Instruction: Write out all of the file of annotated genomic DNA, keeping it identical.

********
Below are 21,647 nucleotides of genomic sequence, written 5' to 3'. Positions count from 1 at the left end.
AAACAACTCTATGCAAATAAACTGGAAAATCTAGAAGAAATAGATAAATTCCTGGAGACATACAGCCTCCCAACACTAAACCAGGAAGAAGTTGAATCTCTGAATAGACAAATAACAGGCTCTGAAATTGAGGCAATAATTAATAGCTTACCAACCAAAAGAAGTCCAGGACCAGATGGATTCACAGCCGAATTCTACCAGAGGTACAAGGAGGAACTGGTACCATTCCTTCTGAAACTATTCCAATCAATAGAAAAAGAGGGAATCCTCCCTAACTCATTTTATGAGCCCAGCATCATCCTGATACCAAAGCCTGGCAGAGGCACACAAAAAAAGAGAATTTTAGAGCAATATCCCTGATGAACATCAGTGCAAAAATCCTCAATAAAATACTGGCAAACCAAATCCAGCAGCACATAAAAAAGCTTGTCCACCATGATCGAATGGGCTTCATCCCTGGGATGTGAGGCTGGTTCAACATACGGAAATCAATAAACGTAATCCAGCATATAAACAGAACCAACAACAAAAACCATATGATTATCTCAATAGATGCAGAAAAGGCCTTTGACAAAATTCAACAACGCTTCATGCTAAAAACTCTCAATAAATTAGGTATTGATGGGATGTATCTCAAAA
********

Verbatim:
Below are 21,647 nucleotides of genomic sequence, written 5' to 3'. Positions count from 1 at the left end.
AAACAACTCTATGCAAATAAACTGGAAAATCTAGAAGAAATAGATAAATTCCTGGAGACATACAGCCTCCCAACACTAAACCAGGAAGAAGTTGAATCTCTGAATAGACAAATAACAGGCTCTGAAATTGAGGCAATAATTAATAGCTTACCAACCAAAAGAAGTCCAGGACCAGATGGATTCACAGCCGAATTCTACCAGAGGTACAAGGAGGAACTGGTACCATTCCTTCTGAAACTATTCCAATCAATAGAAAAAGAGGGAATCCTCCCTAACTCATTTTATGAGCCCAGCATCATCCTGATACCAAAGCCTGGCAGAGGCACACAAAAAAAGAGAATTTTAGAGCAATATCCCTGATGAACATCAGTGCAAAAATCCTCAATAAAATACTGGCAAACCAAATCCAGCAGCACATAAAAAAGCTTGTCCACCATGATCGAATGGGCTTCATCCCTGGGATGTGAGGCTGGTTCAACATACGGAAATCAATAAACGTAATCCAGCATATAAACAGAACCAACAACAAAAACCATATGATTATCTCAATAGATGCAGAAAAGGCCTTTGACAAAATTCAACAACGCTTCATGCTAAAAACTCTCAATAAATTAGGTATTGATGGGATGTATCTCAAAA